The San Antonio Spurs have so far avoided the virus going through the league
When the NBA announced that it would not be pursuing the bubble concept that worked so well over the summer it wasn’t necessarily a surprise. Asking players on the San Antonio Spurs and other teams to isolate for a few weeks was one thing. But a multi-month season? Totally different matter.
Since it became clear that the NBA wouldn’t utilize bubbles again it’s always been a matter of when and to what degree the season was impacted by COVID-19, not if. Well, that moment is here and is only continuing to build.
So far, several teams across both conferences have been impacted by the coronavirus. Players on the 76ers, Celtics, Heat, and Mavericks have all had to self-isolate. The Mavericks went so far as to close their practice facility after several positive tests had been reported.
The San Antonio Spurs have been fortunate enough to have avoided positive cases on their team but I don’t think anyone can have lived through the past year and believe things will stay that way. At some point this season, someone on the team is likely going to come down with the virus. So how does the league plan to respond if this thing continues to build?
How will the NBA respond to the rapid spread of COVID-19?
Adam Silver has said that the league was prepared for isolated cases and that play would continue as long the situation is safe and sustainable. But what is that line in the sand, how much spread is too much and when will the NBA have to make adjustments?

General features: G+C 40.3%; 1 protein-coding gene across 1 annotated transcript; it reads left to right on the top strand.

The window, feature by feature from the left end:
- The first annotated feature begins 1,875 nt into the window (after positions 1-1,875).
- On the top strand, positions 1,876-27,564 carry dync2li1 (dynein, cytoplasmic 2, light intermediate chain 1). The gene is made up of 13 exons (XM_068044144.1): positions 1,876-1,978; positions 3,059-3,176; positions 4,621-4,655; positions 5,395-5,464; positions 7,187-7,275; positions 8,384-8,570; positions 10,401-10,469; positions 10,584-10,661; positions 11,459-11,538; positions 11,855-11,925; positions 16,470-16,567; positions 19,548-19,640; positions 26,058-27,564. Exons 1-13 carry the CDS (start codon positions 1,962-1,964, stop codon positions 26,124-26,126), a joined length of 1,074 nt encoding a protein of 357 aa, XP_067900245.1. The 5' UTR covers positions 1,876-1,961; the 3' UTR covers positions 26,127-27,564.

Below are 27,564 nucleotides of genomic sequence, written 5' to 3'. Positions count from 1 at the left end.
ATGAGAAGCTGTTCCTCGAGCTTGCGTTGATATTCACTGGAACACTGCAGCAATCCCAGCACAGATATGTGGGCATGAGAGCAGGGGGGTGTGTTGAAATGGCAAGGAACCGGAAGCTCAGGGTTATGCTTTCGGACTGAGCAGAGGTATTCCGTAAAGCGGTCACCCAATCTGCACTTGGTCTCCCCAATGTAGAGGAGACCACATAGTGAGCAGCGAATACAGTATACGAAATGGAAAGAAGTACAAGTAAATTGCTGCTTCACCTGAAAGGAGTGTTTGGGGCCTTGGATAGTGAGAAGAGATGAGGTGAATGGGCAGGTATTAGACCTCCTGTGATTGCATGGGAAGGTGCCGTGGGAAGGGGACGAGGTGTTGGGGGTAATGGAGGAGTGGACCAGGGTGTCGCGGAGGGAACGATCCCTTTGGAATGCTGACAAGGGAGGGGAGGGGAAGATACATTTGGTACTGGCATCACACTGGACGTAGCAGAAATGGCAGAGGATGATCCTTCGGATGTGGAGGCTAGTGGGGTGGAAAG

In an interview with ESPN’s Tim Bontemps, Silver made clear that the decision-making process will be made based on the health and safety of the players.
“There are no firm numbers on this… if we found a situation where our protocols weren’t working, meaning that not only did we have some cases of COVID but that we were witnessing spread either among teams or even possibly to another team, that would cause us to suspend the season. The decision tree that we will look at in terms of suspending the season will be solely a health and safety one. If at any point we no longer believe that it is responsible to play, we will halt the season.”
Respectfully, if what we’re seeing now isn’t cause enough for the league to pause play, what is it going to take? Does a star like LeBron James or Luka Doncic have to miss significant time after contracting the virus?
Last month, the Florida Gators’ Keyonte Johnson collapsed mid-game. He had COVID-19 months before and would later be diagnosed with acute myocarditis, a heart inflammation linked to COVID-19. Is this the kind of incident that would spark a change in the NBA?
I’m not trying to be hyperbolic or pessimistic, these are legitimate questions that need answering. How much risk is acceptable? How much is the league willing to put its players through and how much exposure will the players themselves willing to undergo?
While the decision-making process will be “solely a health and safety one” we can’t all sit here and pretend that the economic realities that the NBA is facing aren’t playing a factor in the decision making process. Billions of dollars and thousands of jobs across dozens of industries are relying on the NBA to keep running.
Whether Silver will admit it or not, that has to be playing into the decision making process to some degree. To exactly what extent is a mystery and will likely stay that way.
There is no clear answer to this, only more questions. The one thing that is clear is that barring a return to the bubble concept or something similar, it seems unlikely that the San Antonio Spurs and the rest of the league make it to the end of the season without some sort of stoppage.